Using querybuilder to retrieve pages and components to build json responses in servlets is very slow (seconds). The obvious solution is for us to cache all the required pages components properties, and just read off the required page properties from cache. Usually you would use distributed memory cache such as memcached, or an external cache such as redis.
Does AEM have anything like this out of the box?
If we setup memcached, presumably it will have to one perinstance, and not distributed. This will make manual flushing difficult. If we use external cache, such as redis, then this will be slower as we cant host redis in the same DC as AEM cloud (As we don't know here they are hosted) so latency will again be an issue.
The use case is recent / favourite games. If we have say 500 game pages, each with several components with properties such as category, image, description etc. We would get a list of recent game IDs from the server, then need to lookup up each page with the correspoding game ID or code, then look up the required components on that page, in order to display thumbnails and short text etc. Given the slow speed of querybuilder, we could cache the pages and their properties in memory for quick lookup, and then refresh the pages every 5 minutes or similar in case they get edited by content editor (a flush feature would be nice, but would have to flush all cloud instances which is presumably hard)
I'm not sure if I understand your use case 100% correct.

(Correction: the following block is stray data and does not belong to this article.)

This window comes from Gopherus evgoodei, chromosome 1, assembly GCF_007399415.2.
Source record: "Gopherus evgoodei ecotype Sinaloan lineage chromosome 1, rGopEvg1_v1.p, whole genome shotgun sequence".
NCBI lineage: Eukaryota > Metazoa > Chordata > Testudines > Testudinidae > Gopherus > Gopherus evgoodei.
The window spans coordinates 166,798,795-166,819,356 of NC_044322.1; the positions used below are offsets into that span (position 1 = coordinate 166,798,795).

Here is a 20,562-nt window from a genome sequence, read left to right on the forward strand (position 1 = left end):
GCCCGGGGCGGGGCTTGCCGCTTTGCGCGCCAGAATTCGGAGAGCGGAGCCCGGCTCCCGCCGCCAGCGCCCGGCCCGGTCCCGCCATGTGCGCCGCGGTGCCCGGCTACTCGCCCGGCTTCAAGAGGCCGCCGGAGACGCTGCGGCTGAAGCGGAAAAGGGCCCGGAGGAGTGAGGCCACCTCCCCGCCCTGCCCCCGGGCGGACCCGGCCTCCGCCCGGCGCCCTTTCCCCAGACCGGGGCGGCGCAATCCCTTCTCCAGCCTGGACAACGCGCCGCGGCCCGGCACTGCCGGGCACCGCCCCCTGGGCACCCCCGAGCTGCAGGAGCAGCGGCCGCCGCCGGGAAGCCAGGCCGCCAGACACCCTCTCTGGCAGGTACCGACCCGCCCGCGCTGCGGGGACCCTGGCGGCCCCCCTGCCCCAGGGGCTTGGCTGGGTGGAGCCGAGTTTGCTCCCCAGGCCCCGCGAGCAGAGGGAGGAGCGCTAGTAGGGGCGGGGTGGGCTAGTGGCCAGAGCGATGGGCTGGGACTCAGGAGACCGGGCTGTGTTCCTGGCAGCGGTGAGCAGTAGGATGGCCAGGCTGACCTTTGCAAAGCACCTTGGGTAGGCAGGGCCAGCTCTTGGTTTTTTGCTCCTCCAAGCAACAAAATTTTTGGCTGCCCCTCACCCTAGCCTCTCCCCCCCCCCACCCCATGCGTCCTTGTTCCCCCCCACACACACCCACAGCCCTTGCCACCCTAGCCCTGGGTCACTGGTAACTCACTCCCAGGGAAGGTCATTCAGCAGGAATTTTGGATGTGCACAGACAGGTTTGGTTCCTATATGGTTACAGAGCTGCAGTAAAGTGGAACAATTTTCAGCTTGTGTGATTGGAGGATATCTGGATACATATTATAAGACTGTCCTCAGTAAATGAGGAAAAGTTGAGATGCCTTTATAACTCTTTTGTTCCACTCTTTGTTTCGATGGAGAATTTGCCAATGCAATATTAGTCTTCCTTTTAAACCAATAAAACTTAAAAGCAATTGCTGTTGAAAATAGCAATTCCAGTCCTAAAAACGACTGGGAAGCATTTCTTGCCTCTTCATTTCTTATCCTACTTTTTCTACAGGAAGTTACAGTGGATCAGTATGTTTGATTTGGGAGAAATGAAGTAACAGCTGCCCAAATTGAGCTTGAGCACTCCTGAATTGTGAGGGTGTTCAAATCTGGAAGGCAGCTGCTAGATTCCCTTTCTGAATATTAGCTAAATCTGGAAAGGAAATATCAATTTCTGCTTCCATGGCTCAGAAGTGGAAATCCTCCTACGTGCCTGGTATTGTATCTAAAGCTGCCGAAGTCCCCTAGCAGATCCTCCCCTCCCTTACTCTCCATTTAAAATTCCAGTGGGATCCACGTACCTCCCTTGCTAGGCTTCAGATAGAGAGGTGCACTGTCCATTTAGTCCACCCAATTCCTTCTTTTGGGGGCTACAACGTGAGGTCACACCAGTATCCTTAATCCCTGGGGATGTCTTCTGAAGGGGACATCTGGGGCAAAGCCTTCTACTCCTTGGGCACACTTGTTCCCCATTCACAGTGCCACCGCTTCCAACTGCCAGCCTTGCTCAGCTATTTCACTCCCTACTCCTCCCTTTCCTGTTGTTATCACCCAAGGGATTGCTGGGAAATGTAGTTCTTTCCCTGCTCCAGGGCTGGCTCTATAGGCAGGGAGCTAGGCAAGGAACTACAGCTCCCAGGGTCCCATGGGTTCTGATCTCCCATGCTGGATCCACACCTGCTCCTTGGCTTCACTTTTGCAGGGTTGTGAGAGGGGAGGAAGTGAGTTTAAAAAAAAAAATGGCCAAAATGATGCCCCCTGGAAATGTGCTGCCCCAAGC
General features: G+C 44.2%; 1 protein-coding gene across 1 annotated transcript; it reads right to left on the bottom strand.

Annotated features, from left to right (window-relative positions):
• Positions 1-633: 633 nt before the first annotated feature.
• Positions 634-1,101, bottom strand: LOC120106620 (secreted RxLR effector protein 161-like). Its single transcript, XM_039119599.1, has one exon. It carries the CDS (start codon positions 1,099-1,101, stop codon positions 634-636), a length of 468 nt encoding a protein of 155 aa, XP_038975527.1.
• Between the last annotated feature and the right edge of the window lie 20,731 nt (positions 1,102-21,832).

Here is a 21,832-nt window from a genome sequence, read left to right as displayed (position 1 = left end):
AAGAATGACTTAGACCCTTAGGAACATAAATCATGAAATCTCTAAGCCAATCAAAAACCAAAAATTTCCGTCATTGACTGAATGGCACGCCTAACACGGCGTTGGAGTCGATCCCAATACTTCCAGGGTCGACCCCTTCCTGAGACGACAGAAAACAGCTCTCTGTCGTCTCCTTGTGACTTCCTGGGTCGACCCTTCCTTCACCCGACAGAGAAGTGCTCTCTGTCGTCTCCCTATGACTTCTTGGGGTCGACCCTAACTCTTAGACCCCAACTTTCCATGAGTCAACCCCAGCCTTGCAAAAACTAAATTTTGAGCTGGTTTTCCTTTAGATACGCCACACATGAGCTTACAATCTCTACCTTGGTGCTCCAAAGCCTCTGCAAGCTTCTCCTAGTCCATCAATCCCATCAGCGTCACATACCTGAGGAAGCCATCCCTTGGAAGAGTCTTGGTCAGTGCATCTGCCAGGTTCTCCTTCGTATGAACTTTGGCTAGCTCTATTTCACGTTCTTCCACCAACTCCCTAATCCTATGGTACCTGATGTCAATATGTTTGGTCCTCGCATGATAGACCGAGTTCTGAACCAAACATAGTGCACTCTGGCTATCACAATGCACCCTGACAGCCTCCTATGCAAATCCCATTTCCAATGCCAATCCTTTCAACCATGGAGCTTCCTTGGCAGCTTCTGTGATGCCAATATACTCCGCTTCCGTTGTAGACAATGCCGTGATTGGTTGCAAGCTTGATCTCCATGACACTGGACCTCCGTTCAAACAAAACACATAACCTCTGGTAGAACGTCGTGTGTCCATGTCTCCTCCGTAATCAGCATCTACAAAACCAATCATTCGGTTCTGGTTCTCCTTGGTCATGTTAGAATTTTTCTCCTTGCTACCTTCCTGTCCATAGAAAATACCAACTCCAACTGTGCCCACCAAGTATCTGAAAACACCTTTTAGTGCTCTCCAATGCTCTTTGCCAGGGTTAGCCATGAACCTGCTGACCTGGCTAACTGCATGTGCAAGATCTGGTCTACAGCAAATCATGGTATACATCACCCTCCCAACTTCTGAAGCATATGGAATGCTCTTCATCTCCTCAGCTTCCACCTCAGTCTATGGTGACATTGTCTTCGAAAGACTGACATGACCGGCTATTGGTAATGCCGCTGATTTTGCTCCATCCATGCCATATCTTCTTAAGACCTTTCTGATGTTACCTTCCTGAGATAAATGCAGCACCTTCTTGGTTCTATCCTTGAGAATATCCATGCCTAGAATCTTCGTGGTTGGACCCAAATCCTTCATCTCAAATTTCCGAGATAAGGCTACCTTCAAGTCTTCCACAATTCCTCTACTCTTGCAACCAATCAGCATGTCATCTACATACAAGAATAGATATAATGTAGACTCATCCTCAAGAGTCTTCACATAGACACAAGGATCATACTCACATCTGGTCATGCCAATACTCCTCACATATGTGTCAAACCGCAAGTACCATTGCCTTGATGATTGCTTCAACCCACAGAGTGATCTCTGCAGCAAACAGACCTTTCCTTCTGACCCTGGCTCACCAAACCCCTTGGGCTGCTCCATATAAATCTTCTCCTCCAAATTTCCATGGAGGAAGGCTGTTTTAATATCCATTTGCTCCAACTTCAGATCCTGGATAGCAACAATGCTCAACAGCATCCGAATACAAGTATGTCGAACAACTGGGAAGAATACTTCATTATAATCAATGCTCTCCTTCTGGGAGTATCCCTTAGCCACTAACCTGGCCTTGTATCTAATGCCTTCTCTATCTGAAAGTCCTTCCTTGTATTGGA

I'll just leave some general advice with regards to caching.
When working with AEM, you can leverage several levels of caching:
Browser caching (setting according headers on your HTTP response) Usually, this can be applied best for long living resources, such as JS and CSS files or certain images (e. g. a logo). But with shorter TTLs (time to live), this can also be leveraged for HTML pages or other responses (e. g. XHR). General advice is to start with short TTLs and increase them in small and granular steps. If applied correctly, this can boost the performance of your website.
CDN Caching If you are using a content delivery network (CDN), this gives you another layer of caching. AEMaCS comes with an integrated CDN, so you already have that in place and can evaluate if your application/pages is leveraging it to its optimum.
Dispatcher Caching For AEM it is always recommended to cache as much as possible on the dispatcher level and design your application to allow for maximum caching. If you are able to cache the requests that lead to long running queries on your publish instances, this will avoid calls to the publisher altogether. If applied correctly (and reflected in the design of the application), you can really cache a lot. It is not uncommon, especially for marketing websites, to achieve caching rations of more than 95%. Of course, this depends on the nature of the website and your application design. Please note that you can not only cache HTML pages, assets, JS and CSS files, but also JSON responses (XHR) and similar requests.
In-memory caches In addition to the above mentioned layers you can also introduce caching solutions on the AEM layer. A common choice is Ehcache as already mentioned by @asutosh_jena. AFAIK there is no OOTB integration for this layer of caching.
Please also bear in mind that caching is easy but correct cache invalidation is hard (some even say it's impossible). 😉